Tuesday, March 17, 2009

FFCC Award Winners

2009 Faith & Film Critics Circle Award Winners

Most Significant Exploration of Spiritual Themes
Winner: Silent Light
"Cycling image by image through the idea of things being revealed and unveiled, the time-lapse Genesis imagery that sets the film in motion culminates in a theologically rich network of visual and thematic allusions – as if Regygada’s natural cinematography needs an additional shove towards the transcendental." (M. Leary, Think-Film)
Runner-up: Doubt
Also nominated: The Dark Knight, In Bruges, Slumdog Millionaire

Best Narrative Film
Winner: Slumdog Millionaire
"The story explores the deepest themes of life, from loyalty and love to betrayal and despair. The redemptive nature of the film is seen in the title itself as Jamal travels an unexpected road which prepares him for the questions he will be asked on the television show. That love is possible in even a 'slumdog’s' life is a message of hope that speaks to a world where the majority of humanity lives in poverty." (Hal Conklin and Denny Wayman, Cinema in Focus)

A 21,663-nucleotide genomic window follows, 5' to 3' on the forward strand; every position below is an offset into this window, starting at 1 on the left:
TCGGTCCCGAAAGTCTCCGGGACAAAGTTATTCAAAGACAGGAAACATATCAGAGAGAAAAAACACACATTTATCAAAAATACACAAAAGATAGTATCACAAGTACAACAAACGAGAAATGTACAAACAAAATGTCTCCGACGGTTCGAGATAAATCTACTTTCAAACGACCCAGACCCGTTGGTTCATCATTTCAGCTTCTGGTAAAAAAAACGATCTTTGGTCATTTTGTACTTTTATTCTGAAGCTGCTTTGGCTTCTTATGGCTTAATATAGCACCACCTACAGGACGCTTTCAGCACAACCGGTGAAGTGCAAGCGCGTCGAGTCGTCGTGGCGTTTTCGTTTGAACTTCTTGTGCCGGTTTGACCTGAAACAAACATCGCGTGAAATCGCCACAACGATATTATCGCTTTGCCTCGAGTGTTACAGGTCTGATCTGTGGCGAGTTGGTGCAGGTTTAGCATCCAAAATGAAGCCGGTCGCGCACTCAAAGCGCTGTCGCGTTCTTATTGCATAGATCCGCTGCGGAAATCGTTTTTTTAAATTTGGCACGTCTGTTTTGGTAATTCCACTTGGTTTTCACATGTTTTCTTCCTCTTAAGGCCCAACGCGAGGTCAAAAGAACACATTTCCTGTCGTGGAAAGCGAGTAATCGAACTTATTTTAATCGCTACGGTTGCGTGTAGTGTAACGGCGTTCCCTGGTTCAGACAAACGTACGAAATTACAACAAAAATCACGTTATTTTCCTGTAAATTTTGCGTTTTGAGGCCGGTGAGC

Runner-up: Silent Light
Also nominated: Happy-Go-Lucky, Paranoid Park, WALL-E

Best Documentary
Winner: At the Death House Door
"Pickett's odyssey makes for an incredible story. One of the executions he had to preside over was of a man who killed a popular parishioner during a prison riot. Watching Pickett negotiate, even in memory, the complex of emotions that his job has forced him to reconcile, I was struck by how the film begins with the political and moves to the spiritual. Like Plato's Republic, which cannot answer the question "What is Justice?" without describing the perfect society, At the Death House Door begins with a seemingly simple, direct question and shows how hopelessly complicated the simplest questions can be." (Kenneth R. Morefield, from his 2008 top 10 list)
Runner-up: Man on Wire
Also nominated: Encounters at the End of the World, Pray the Devil Back to Hell, Young@Heart

Best Film for the Whole Family
Winner: WALL-E
"While the film’s themes of consumerism and environmental carelessness are unmistakable, unduly political spin on the film is probably more related to election-year hypersensitivity than the film itself. WALL‑E is not about left or right, liberal or conservative. Rather, it is about living thoughtfully, about what traditional Christian language calls good stewardship of resources and the environment." (Steven D. Greydanus, Decent Films)
Runner-up: More Than a Game